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Quote:
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That's bollocks. It is very well possible to achieve step-free access with 76 cm platforms. Higher platforms are even better for this aim. On the other hand with 55 cm Switzerland binds itself to a standard which works rather poorly in regards of passenger exchange.
Sorry, but you are mistaken.

You will find more step free access to trains in Switzerland than in most countries. Why would that be? All rolling stock currently on order has step free access.

If you make platforms higher it becomes harder to have step free access in to double deck trains. It makes a lot of sense to do the following:
- Build double deck trains with the lower level as low as possible.
- Match platform level to this floor level.
- Match floor level of regional single deck rolling stocktto this level.

The constraining factor here is the need to have step free access to double deck trains, and at the same time maximizing interior space. That is easier done with 55cm then with 76 cm. raising the lower floor of an double deck carriage to 76cm isn't even an option in Switzerland.
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Old March 6th, 2014, 08:50 AM   #439
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You seem to be stuck on the idea that on double deck trains the doors must be placed on the lower level. If you make platforms higher you can create step free access to the intermediate level over the bogies, which is also convenient for single deck trains. Every double deck train in Japan, Belgium and the Netherlands is built like that.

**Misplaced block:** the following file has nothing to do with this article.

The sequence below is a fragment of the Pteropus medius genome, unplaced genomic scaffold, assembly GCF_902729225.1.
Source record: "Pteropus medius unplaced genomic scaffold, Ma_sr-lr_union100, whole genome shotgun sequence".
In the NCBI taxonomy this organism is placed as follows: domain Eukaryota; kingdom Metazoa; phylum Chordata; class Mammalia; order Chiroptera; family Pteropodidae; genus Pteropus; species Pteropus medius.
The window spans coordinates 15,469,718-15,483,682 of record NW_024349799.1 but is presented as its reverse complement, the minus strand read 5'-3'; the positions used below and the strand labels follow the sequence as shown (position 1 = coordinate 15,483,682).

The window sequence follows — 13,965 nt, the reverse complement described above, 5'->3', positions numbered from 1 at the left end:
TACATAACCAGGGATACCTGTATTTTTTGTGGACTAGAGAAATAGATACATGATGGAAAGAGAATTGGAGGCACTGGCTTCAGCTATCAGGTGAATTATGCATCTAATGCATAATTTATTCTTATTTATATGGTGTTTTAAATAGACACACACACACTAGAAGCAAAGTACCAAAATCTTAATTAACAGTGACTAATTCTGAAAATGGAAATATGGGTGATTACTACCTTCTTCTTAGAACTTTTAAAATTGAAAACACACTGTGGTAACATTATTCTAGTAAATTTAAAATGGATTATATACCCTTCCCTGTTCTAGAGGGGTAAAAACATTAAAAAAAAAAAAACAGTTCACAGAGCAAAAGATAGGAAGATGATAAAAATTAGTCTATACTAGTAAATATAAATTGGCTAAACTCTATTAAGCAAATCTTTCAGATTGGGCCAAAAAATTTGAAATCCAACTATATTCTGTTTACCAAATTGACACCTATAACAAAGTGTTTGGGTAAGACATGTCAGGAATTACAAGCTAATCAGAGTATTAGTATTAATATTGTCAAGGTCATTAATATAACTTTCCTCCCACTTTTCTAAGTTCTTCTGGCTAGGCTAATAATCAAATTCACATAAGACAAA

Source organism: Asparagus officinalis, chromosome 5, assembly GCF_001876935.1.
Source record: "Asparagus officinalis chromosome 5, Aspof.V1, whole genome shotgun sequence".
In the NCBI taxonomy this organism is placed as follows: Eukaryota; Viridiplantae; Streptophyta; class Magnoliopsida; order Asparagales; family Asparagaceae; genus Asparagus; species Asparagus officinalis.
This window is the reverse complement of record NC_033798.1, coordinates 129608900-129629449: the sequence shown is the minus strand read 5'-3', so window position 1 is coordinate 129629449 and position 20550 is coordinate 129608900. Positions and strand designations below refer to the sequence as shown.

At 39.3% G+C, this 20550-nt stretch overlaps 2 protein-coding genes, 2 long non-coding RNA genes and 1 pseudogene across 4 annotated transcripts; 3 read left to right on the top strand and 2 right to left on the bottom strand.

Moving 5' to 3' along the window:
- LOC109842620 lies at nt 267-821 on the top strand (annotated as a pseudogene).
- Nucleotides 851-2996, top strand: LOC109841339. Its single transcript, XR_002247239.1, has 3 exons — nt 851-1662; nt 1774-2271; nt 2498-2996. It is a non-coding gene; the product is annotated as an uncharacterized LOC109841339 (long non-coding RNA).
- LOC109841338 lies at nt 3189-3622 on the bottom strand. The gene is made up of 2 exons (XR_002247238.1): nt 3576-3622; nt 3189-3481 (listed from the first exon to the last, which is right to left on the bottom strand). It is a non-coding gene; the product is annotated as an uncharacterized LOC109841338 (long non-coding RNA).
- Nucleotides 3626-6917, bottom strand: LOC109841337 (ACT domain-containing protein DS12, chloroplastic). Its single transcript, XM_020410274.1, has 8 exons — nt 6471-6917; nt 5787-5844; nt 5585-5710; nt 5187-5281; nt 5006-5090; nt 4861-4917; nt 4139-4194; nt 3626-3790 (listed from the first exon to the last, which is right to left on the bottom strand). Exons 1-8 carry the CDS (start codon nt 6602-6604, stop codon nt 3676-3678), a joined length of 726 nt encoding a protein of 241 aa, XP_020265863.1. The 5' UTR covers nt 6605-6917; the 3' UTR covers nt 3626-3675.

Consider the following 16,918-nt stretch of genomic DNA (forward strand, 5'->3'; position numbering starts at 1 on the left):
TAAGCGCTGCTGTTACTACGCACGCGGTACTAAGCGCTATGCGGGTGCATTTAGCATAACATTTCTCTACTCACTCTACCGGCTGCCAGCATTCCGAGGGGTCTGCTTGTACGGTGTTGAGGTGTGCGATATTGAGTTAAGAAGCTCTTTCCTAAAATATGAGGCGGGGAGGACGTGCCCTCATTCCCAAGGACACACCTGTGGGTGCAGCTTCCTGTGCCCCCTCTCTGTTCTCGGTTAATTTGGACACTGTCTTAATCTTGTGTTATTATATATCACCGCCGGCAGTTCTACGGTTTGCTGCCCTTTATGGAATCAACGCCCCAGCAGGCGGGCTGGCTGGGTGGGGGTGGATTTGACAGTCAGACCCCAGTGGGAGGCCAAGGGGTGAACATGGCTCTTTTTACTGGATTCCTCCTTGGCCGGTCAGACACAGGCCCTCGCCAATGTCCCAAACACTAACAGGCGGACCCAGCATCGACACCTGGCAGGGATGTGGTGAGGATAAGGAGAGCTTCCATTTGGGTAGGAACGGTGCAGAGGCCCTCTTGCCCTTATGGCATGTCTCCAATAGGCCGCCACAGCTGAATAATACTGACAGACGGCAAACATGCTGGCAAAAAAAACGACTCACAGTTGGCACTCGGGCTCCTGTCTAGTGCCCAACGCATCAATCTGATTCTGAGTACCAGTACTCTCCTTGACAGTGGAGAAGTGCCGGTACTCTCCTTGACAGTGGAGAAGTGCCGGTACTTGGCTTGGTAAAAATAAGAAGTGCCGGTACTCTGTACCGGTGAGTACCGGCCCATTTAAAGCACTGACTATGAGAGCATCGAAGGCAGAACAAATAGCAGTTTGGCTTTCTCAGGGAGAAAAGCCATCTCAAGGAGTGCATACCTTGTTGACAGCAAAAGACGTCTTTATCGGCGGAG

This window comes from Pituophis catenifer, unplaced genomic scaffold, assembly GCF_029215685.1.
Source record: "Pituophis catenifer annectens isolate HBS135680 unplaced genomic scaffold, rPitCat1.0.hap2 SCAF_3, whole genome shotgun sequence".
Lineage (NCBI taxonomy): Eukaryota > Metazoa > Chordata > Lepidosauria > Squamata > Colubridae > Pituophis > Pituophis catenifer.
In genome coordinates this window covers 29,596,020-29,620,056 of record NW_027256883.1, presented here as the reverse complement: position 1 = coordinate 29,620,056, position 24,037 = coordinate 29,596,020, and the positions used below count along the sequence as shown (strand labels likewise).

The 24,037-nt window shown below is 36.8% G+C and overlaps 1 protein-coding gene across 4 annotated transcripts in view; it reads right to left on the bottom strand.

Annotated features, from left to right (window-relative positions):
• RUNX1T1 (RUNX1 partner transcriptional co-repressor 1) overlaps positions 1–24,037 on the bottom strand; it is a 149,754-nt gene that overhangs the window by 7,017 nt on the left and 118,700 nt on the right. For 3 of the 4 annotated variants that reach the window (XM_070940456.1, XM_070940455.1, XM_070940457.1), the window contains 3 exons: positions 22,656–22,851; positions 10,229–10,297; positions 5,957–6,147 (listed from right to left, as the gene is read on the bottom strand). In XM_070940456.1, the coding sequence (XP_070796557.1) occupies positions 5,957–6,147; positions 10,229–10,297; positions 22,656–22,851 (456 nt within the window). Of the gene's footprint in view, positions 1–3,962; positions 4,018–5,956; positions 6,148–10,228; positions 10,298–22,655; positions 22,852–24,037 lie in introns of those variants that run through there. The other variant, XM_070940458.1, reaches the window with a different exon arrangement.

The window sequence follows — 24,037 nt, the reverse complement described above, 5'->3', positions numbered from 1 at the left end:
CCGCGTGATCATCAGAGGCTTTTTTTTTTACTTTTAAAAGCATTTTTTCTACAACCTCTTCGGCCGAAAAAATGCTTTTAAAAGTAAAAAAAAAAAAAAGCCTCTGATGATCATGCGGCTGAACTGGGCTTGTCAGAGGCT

This discussion just shows that there is no one way of doing things right, which is not only proven by the large variety of platform heights in service today.
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Old March 6th, 2014, 10:11 AM   #440
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Quote:
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You seem to be stuck on the idea that on double deck trains the doors must be placed on the lower level. If you make platforms higher you can create step free access to the intermediate level over the bogies, which is also convenient for single deck trains. Every double deck train in Japan, Belgium and the Netherlands is built like that. This discussion just shows that there is no one way of doing things right, which is not only proven by the large variety of platform heights in service today.
I don't know of any double deck train where the intermediate level is at 76 cm, or at the standard height used in The Netherlands. Anyway, Swiss IC double decker don't have an intermediate level, and they are, IMHO the best design for long distance double deck trains...

I'm not stuck on anything. I only observe that step free access in to double deck trains does not exist in the Netherlands, nor in Belgium, but does exist in Switzerland...